- Sen. Raphael Warnock said that voting rights has to be a priority in the Senate.
- Warnock said that Senate Democrats must engage with the GOP on the issue.
- "I think that we have to pass voting rights no matter what," he said.
- See more stories on Insider's business page.
Democratic Sen. Raphael Warnock of Georgia on Sunday said that the passage of voting rights has to be prioritized, especially as Republicans seek to implement new election restrictions across the country.
During an interview on CNN's "State of the Union," Warnock said that while passing an infrastructure bill is vital, the effort to protect voting rights has be a legislative priority.
"We have got to work on the infrastructure of our country, our roads and our bridges, and we have got to work on the infrastructure of our democracy," Warnock said. "After all, the only reason we're able to get anything done, have the prospects of getting more done this Congress, is because people were able to show up and express their voices in their democracy."
In January, Warnock won a special Senate runoff election against appointed GOP Sen. Kelly Loeffler to fill the expired term of former Sen. Johnny Isakson, who stepped down from office in December 2019. Warnock will have to run again in November 2022 for a full Senate term.
In the runoff election for the state's other Senate seat, Democrat Jon Ossoff defeated GOP Sen. David Perdue for a full six-year term.
The dual victories gave Democrats 50 seats in the Senate, and with Vice President Kamala Harris's tiebreaking vote, the party regained control of the upper chamber for the first time since 2015.
President Joe Biden's $1.9 billion COVID-19 relief package was approved by the Senate in a 50-49 vote earlier this month, a testament to the power of the Democratic victories.
The president signed the bill into law shortly after its final passage in both chambers of Congress.
"We wouldn't have passed the American Rescue Plan had the people of Georgia not stood up in the way that they did, historic turnout," Warnock said. "As a result of that, we were able to pass a historic piece of legislation, shots in people's arms, checks in their pockets ... and so we got to do both of those things."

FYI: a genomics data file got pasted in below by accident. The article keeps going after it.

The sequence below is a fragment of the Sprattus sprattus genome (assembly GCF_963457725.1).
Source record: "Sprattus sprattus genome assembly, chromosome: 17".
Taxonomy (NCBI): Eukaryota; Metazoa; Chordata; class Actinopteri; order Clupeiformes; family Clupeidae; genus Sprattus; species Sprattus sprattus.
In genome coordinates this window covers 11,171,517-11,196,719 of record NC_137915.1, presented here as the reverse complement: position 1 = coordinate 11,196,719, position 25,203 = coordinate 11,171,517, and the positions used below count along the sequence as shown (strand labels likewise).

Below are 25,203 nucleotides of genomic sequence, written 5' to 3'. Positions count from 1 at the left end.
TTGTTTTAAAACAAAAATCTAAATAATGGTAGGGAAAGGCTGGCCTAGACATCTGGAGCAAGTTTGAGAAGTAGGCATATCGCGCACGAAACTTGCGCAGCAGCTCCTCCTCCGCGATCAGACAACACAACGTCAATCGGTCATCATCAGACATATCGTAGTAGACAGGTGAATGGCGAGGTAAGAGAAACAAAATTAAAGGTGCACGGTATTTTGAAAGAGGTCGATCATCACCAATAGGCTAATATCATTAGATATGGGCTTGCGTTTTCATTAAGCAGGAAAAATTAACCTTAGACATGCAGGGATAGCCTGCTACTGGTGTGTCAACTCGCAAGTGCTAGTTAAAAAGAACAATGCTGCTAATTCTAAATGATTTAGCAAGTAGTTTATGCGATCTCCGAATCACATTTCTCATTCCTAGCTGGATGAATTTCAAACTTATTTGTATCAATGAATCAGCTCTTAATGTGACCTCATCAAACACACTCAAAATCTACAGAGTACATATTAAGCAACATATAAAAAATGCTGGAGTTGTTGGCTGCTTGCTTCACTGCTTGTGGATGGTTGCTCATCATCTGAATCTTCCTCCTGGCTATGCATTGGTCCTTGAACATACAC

Earlier this month, House Democrats passed H.R. 1, or the For the People Act, which would set national standards for election administration, allowing for same-day voter registration and early voting, among other reforms.
The legislation faces massive roadblocks in the Senate, with most Republicans voicing opposition to the legislation, including GOP Senate Minority Leader Mitch McConnell of Kentucky.
The Republican resistance has prompted legions of calls by progressive and some moderate Democrats to do away with the filibuster, which creates a 60-vote threshold to cut off debate for legislation.
Warnock said that Democrats need to engage with Republicans because "if we don't do anything else in the Senate, we have to stand up for the democracy."
He added: "The filibuster, at the end of the day, is about minority rights in the Senate. How are you going to insist on protecting minority rights in the Senate, while refusing to protect minority rights in the society?"
Warnock addressed the impact that his home state of Georgia has had on the national debate over voting rights.
Last Thursday, GOP Gov. Brian Kemp signed into law a Republican-backed voting bill that would tighten election rules in the state; it includes limiting drop boxes, blocking the usage of mobile voting vans, and even banning water and food from being distributed to voters waiting in line.
"I think that we have to pass voting rights no matter what," Warnock said. "This is an assault on the covenant that we have with one another as an American people. And it's my job to protect it."